Imperatives for Peace Face New President in the Philippines
May 4, 2016
“No administration can afford to ignore the costs of conflict in Mindanao – not the human costs of conflict, the costs of development delayed or foregone, the budgetary and security costs of conflict, nor the risk of worsening a climate conducive to the spread of violent extremism.”
This was the latest assessment of the Third Party Monitoring Team (TPMT) regarding the implementation of the Comprehensive Agreement on the Bangsamoro (CAB) signed in 2014 between the Philippine government and the Moro Islamic Liberation Front (MILF). As the campaign period for the May 9 general elections comes to a close, increasing numbers of Bangsamoro peace process advocates are pushing national and local candidates for more explicit statements regarding their strategy in resolving the protracted conflict in Mindanao. Some worry about whether the peace process will continue under a new president.
All five presidential candidates have spoken at length on peace in the region, and two have gone to a meeting with the MILF in their Camp Darapanan headquarters. Three aspirants – Mayor Rodrigo Duterte, Sec. Mar Roxas II, and Sen. Grace Poe – have expressed support for the peace process with Poe expressing reservations for a more inclusive one (albeit the government panel’s assertion that broad consultations have been made). Meanwhile, Vice President Jejomar Binay vowed to end violence in the region by eliminating poverty and Sen. Miriam Santiago promised to dismantle private armies and adopt a hybrid justice system.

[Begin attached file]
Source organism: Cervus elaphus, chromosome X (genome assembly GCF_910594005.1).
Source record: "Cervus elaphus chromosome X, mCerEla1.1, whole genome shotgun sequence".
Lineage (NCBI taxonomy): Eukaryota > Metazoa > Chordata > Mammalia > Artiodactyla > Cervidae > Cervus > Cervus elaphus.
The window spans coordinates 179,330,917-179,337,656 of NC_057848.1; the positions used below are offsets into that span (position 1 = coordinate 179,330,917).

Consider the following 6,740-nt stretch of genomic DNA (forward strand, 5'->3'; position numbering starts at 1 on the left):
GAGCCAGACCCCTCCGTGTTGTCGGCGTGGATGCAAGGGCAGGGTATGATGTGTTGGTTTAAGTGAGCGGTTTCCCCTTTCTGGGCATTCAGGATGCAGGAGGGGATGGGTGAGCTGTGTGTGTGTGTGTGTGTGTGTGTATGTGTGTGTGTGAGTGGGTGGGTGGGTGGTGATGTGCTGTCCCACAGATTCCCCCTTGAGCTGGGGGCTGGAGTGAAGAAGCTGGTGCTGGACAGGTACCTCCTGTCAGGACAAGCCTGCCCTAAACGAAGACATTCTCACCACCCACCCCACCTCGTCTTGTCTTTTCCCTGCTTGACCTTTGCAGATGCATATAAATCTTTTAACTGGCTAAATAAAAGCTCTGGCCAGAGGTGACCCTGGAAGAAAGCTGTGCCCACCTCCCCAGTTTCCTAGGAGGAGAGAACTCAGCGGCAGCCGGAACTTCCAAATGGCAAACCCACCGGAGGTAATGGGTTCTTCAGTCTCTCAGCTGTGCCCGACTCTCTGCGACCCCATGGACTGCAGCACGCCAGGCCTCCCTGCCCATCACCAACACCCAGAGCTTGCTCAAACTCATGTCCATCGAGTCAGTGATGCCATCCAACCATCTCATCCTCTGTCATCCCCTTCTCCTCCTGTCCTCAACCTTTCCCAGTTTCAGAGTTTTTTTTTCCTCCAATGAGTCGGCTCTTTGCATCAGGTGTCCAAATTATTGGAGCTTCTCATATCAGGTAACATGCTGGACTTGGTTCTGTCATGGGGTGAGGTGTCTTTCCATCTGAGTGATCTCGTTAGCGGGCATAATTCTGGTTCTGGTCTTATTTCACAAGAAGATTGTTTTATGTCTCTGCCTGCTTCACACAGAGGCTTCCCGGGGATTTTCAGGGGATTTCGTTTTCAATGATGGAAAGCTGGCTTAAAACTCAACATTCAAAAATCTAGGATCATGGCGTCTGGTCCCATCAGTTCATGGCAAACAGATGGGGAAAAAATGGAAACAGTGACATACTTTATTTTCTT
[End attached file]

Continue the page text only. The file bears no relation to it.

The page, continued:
Looking ahead of May 9 elections, here are some reasons why the implementation of the CAB should be among the next administration’s priority agenda.
To accelerate national growth and development
Based on the UN’s 2012/2013 Philippine Human Development Report, continued armed rebellion is one of the causes for the inclusion of four out of the five ARMM provinces in the country’s lowest-ranking areas in terms of human development. However, with the signing of the ceasefire agreement between the government and the largest rebel group in the south (MILF), relative peace took place which allowed for the acceleration of growth and development in the region. The importance of peace in Mindanao for the country’s overall development was reaffirmed by the support the National Economic and Development Authority (NEDA) provided to the drafting of a Bangsamoro Development Plan by the Bangsamoro Development Agency.
To prevent the spread of radicalization
In the midst of the Bangsamoro Basic Law impasse, members of the Abu Sayyaf Group (ASG) and other local terrorist organizations have made public pronouncements pledging allegiance to the Islamic State (ISIS). This led to the deluge of warnings that the failure to pass the measure could be used by extremist groups to recruit members from the community who are frustrated by the lack of traction in the realization of the comprehensive agreement. The MILF responded by working with the Philippine military and police in its fight against ASG and forming its own task force composed of Islamic preachers who go around various Bangsamoro areas to counter the radical narratives of the threat groups.
To enhance territorial defense capability